A deafening roar fell over the Birmingham Ballroom inside the Sheraton Hotel in the Magic City as supporters of Doug Jones watched the two large projectors tuned to CNN that showed the Democratic Senate candidate in Alabama’s special election inching closer to Roy Moore. At the time, Jones was still in a hotel room gathering with his family.
A night that began with cautious optimism among Jones’s supporters grew into euphoria minutes later as the election was called for Jones – a race where the Democrat in a dark-red state faced long odds at the start of the campaign; a Democrat had not won an Alabama Senate seat in a quarter century.
With 100 percent of precincts reporting, Jones, a former federal prosecutor who successfully led the cases against two men behind the 16th Street Baptist Church bombing, was leading Moore, 50 percent to 48 percent, according to unofficial results.
Meanwhile, Moore was yet to concede to Jones as of 11 p.m. Tuesday, and the Republican candidate held out hope for a recount, which is triggered when the margin of victory is within a half of a percentage point. The margin was 1 1/2 percentage points.
Shortly after red, white and blue confetti blasted over the ballroom, Jones addressed supporters, crediting his victory with what he said was his campaign’s positive message. While his speech didn’t mention Moore by name, Jones referenced the sexual misconduct allegations that plagued the former Alabama Supreme Court chief justice’s campaign.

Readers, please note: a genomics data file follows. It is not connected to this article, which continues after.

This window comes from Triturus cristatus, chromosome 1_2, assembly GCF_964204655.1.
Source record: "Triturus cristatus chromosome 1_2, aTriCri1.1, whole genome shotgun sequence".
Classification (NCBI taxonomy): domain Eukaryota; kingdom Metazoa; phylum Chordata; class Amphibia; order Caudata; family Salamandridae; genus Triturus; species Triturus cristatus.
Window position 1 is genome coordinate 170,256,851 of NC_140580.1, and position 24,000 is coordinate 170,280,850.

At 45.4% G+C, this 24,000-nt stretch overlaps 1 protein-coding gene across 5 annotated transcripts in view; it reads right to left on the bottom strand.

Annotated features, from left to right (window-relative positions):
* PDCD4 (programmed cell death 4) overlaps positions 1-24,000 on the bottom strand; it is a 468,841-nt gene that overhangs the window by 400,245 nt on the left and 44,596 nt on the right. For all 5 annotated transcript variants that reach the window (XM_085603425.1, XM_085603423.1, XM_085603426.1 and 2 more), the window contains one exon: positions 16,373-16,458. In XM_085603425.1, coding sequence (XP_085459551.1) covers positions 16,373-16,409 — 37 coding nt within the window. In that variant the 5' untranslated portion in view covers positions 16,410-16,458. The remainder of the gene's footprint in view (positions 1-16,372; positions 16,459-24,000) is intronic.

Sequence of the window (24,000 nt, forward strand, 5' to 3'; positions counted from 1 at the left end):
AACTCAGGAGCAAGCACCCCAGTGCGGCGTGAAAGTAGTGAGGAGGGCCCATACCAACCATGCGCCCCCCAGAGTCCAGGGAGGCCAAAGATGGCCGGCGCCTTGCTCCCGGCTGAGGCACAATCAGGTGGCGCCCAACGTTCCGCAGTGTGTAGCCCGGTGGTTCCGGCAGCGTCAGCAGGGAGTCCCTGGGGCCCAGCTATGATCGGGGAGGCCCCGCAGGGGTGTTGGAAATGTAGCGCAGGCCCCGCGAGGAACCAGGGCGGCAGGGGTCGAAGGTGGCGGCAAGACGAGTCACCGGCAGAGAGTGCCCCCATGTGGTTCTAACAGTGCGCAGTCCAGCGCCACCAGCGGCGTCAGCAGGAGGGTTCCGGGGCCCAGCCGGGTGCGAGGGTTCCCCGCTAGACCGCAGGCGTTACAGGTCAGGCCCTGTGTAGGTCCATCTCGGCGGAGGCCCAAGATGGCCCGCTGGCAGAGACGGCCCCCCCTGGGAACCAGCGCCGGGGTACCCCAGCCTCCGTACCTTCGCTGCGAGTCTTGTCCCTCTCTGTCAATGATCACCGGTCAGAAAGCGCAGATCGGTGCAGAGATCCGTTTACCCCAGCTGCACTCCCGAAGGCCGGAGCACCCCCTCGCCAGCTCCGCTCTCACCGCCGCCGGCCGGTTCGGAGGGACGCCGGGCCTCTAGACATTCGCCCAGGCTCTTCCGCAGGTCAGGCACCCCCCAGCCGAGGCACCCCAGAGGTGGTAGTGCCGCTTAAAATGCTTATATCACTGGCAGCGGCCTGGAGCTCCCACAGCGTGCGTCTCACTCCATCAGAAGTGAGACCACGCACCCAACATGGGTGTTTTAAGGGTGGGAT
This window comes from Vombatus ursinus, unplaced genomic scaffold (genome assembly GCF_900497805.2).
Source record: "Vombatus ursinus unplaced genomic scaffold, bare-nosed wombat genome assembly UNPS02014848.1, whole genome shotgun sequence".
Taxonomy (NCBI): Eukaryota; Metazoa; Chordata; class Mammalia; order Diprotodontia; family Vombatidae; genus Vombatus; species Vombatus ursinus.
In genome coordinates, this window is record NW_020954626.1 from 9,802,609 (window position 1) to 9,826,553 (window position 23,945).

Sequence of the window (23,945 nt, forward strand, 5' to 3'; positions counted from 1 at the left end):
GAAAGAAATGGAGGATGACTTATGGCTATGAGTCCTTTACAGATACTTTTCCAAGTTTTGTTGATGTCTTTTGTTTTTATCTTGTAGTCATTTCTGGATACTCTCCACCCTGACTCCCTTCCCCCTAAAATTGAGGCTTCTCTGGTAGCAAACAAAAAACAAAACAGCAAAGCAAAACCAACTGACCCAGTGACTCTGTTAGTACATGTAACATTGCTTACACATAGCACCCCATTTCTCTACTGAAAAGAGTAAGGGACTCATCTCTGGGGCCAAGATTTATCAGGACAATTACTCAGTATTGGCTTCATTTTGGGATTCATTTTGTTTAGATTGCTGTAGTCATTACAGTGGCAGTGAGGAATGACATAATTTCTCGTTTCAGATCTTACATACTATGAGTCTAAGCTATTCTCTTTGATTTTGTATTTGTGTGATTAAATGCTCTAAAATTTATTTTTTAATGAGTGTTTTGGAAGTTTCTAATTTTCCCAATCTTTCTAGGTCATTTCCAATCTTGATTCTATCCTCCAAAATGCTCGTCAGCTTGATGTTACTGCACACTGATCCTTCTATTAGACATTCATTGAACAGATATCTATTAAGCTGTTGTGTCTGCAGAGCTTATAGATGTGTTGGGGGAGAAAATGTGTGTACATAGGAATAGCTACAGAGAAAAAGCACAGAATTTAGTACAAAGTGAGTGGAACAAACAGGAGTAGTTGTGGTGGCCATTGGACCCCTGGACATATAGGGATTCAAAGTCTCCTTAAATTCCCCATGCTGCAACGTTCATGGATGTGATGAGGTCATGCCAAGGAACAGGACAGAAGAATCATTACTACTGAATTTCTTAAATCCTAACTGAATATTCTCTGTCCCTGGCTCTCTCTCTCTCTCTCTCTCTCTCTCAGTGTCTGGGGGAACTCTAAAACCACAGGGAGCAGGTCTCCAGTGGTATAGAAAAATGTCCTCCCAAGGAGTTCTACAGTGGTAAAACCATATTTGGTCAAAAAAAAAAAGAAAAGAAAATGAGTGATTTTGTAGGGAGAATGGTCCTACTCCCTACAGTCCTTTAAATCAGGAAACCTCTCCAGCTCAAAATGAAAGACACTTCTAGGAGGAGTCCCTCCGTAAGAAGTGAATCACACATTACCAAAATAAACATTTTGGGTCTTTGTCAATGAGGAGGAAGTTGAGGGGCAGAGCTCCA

“I have always believed that the people of Alabama have more in common than divide us,” he said. “This campaign has been about the rule of law,” Jones said. This campaign has been about common courtesy and decency and making sure everyone in this state … is going to get a fair shake in life.”
Jones had a steady ground game throughout the election and enlisted prominent African American lawmakers and figures, including Sen. Cory Booker, D-N.J., and former Auburn basketball star Charles Barkley, over the weekend to help with outreach to black voters.
He referenced the campaign knocking on hundreds of thousands of doors and making 1.2 million phone calls.
“We tried to make sure that this campaign was about finding common ground,” Jones said, adding that he hoped his victory would send a signal to his future Washington colleagues. “I have this challenge to my future colleagues in Washington: Don’t wait on me. Take this election from the great state of Alabama … where the people said, ‘We want you to get something done. We want you to find common ground.'”
Birmingham Mayor Randall Woodfin, who like Jones was an underdog when he defeated incumbent William Bell, said Tuesday’s results showed that Alabamians “value decency and integrity.”
“I think Doug Jones’s victory represents what’s right with Alabama,” he said. “That blue dot just got a lot bigger.”